In May of 1995, Girvies Davis was executed in Illinois. Fifteen years earlier, while in prison for a robbery, it is said that then 20-year-old Girvies Davis gave police a hand-written confession to an unsolved murder. He was immediately taken from his cell at 11PM and driven around to refresh his memory. At the end of this ride, at about 4:30AM, Girvies Davis put his name to another confession, this one to 11 more crimes, 9 of them murders.

Subsequently convicted of four of the murders, Davis spent years in prison, had a number of unsuccessful appeals and was executed after being denied clemency by Governor Edgar. Not many people noticed. Among the things they didn't notice was that Girvies Davis denied having written or signed the original confession. He confessed to the other crimes, all right, because the midnight ride was for the police to tell him what
else he had done and to give him the choice of confessing or running. Most also didn't notice that Girvies Davis had brain damage from a childhood accident and an IQ bordering on mental retardation. What they also didn't notice,and what the police who produced the hand-written confession that convicted him obviously didn't know, is that Girvies Davis was illiterate.

Joe Spaziano was a bad guy. Head of The Outlaws biker gang in Florida in the late '70s, he was convicted in about 1976 of a rape and murder that had occurred two years before, convicted essentially on the testimony of an 18 year old who claimed that Joe had taken him to a garbage dump two years earlier and bragged about burying there two women he had "done." Spaziano was convicted by a jury that recommended life in prison. Two of the jurors later admitted that they didn't find the testimony particularly convincing, but since Spaziano was a biker and a trouble-maker they thought it was worth it to put him out of circulation. The judge, however, over-rode the jury's recommendation and gave him the death penalty. After the trial it came out that the young man had been hypnotized to help him recall the facts to which he testified. Ten years later the Florida Supreme Court held that hypnotically enhanced testimony was inherently unreliable and therefore inadmissible. They did not, however, make the ruling retroactive, so Joe stayed on death row. Another ten years passed and an investigator found the young man, now a reformed alcoholic and a Christian, 38 years of age, who was carrying a load of guilt and wanted to unburden himself. This man told the investigator, later the police and eventually special investigators appointed by the governor, that he had been told what to say at trial by the police and the hypnotist and had testified to things that had not happened. After a great legal struggle, much drama, a lot of breast-beating and cowardly posturing on the part of authorities who never want to admit to having been wrong, a brave judge threw out Spaziano's conviction last year after 21 years on death row and five dates with the executioner. Because the State insists it will re-try him, however, he remains on death row today.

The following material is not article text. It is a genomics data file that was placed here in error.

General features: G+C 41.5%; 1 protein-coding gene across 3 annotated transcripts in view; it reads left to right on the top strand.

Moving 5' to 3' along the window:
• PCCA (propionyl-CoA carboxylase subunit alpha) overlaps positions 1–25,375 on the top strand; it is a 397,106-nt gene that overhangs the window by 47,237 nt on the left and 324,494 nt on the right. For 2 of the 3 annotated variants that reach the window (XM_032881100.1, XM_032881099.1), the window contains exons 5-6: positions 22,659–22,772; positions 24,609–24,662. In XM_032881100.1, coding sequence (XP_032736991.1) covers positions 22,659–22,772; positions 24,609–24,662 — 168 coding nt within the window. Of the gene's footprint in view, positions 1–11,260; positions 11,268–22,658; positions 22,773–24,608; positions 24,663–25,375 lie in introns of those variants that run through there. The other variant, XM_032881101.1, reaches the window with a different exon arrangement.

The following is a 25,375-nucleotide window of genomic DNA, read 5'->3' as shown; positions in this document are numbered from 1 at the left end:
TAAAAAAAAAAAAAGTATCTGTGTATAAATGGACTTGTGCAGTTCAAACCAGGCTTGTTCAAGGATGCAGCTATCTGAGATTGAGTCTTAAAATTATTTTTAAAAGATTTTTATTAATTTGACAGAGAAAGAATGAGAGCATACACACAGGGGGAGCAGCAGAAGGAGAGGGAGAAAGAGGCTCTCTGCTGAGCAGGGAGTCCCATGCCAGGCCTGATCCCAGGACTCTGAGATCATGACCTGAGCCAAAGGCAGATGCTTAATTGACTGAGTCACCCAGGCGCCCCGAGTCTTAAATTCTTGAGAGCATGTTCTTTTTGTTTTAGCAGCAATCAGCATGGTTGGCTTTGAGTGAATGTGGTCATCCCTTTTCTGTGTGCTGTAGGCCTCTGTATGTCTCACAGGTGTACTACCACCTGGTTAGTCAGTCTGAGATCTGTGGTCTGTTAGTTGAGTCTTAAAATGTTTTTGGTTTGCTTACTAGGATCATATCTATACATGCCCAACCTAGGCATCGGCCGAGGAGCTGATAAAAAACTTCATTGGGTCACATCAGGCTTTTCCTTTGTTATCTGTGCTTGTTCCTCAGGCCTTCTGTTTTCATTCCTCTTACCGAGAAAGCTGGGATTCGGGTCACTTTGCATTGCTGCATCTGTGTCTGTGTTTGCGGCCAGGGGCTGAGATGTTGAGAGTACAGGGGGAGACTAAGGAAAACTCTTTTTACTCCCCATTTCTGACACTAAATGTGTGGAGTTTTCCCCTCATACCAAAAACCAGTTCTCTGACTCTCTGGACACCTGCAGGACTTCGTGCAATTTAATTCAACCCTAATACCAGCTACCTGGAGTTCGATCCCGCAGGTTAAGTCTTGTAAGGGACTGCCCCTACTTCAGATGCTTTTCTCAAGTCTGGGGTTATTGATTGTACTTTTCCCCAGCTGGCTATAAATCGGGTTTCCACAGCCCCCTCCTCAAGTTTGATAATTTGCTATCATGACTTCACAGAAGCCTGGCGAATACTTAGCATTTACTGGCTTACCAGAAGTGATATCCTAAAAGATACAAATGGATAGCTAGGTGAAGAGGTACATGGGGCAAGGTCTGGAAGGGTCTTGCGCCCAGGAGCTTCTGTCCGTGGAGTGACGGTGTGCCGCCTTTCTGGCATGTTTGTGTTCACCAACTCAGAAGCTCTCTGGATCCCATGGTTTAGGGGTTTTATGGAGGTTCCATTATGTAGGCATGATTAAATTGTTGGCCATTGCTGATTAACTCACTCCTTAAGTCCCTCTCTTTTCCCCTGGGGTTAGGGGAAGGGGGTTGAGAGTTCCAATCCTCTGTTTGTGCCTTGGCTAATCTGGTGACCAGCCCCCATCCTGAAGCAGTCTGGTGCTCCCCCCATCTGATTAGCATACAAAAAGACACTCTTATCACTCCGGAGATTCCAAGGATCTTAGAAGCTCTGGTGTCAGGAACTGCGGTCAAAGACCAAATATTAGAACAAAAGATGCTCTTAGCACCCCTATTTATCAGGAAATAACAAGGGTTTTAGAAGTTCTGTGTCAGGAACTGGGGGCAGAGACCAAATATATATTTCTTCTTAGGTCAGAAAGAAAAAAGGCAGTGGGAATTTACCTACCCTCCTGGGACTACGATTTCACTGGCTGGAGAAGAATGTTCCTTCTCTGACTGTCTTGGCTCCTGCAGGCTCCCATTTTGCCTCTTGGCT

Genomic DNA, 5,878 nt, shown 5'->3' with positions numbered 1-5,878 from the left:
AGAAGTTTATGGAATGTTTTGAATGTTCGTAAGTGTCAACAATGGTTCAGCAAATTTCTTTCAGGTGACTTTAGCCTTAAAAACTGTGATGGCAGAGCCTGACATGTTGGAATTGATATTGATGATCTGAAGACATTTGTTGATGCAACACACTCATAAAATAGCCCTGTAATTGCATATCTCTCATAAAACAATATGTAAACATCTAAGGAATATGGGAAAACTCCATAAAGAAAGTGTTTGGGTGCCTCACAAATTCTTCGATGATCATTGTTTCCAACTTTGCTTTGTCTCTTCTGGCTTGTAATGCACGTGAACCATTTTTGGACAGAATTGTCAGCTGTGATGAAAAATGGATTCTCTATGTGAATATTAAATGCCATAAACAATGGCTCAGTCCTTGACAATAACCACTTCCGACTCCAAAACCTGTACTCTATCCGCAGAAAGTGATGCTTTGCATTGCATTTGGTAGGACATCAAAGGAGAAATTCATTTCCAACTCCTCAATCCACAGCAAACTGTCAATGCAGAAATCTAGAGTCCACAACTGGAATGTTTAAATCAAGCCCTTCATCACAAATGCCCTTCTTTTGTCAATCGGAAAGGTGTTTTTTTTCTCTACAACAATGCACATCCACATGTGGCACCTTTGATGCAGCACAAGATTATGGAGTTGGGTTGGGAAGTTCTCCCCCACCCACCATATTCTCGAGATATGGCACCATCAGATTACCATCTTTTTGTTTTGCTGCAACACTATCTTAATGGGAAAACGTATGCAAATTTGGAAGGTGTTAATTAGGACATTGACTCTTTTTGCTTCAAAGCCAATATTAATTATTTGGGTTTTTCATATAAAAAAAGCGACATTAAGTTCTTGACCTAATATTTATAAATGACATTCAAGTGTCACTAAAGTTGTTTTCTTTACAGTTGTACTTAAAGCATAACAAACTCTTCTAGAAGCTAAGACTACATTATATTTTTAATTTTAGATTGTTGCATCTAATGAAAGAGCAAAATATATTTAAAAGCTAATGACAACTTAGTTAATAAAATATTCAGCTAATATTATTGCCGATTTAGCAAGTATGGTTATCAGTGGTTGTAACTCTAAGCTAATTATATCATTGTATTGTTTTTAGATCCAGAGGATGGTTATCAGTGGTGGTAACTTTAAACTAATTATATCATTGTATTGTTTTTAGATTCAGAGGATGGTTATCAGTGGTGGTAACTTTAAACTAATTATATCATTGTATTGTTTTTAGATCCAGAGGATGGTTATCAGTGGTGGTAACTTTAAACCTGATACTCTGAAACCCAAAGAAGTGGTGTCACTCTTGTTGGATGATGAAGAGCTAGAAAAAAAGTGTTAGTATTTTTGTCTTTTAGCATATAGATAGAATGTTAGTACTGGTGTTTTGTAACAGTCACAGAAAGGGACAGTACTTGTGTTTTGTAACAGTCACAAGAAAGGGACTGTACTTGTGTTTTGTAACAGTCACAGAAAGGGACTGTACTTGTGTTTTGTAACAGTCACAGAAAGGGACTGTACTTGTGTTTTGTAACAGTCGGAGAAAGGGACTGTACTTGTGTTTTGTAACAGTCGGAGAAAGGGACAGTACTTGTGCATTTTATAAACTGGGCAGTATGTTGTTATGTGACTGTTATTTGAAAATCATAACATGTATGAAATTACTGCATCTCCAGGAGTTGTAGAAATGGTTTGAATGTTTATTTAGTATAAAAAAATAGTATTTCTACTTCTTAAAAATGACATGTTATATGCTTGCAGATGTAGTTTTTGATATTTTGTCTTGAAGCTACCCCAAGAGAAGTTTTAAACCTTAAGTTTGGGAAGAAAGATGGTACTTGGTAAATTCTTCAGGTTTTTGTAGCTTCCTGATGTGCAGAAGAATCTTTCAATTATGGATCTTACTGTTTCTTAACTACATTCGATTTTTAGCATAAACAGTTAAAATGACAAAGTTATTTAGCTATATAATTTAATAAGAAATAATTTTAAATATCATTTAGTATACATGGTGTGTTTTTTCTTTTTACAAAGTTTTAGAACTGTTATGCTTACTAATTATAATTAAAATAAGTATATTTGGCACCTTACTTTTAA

I'm going to assume you know about Horace Kelly, who was recently adjudged sane enough for California's citizens to kill despite the expert testimony of five psychiatrists who said that his inability to speak coherently, his tendency to store food in his toilet until it became moldy, his tendency to save his feces by rolling it into little balls and his belief that he was a security guard rather than a convict at San Quentin, suggested otherwise.

Well, these are ugly cases. And while I won't pretend to have given you a thorough analysis of them, there is enough information available about them and many, many others to demonstrate that there is something terribly wrong with the capital punishment system as practiced in our country today. And the capital punishment system is the ending place for too many of the children from the rat-infested places I mentioned earlier. And when good people do their best to try to make our society be what it should, make the actual practice of the law match the ideal that we claim to hold so high in our esteem, they are attacked as obstacles to justice instead of honored for the principles they demonstrate and the incredible courage they manifest. These people are heroes and deserve to be recognized as such. Instead, as we know from bitter experience, they are all too often demeaned, derided or just run out of office.

And why? Why does that sort of thing happen?

Well, in order to zero in on a possible answer to that question, I want to take you rather far afield. To understand our society and what's happening in it, it might help to look away and then back. Sometimes a new perspective helps us know why it's so important that the work being done by this organization is supported and continued. And perhaps in the process we can
consider why it is that important values one hears about less and less today, values like inclusiveness, compassion and hope, are urgent necessities for the successful continuation and growth of society as we like to think of it.

"We are all 'Hibakusha'." The word Hibakusha means "downwinders" and refers to those who were not caught in the initial atomic blast at Hiroshima but, because of having been downwind, were nevertheless victims of the radioactive fallout. The phrase, "We are all Hibakusha," opens the definition in a metaphysical way to include all of us. One way or another, through direct complicity, sympathetic understanding or as a function of an ineffable human interconnection, we are all at the effect of that horrific act.

The idea that we are all Hibakusha is emblematic, for me, of the sad fact that we too often allow ourselves to fall into the trap of thinking that we are not connected -- until an event or set of circumstances slaps us back to the awareness of the delicacy of our situation here, the impermanence, the mutability of life.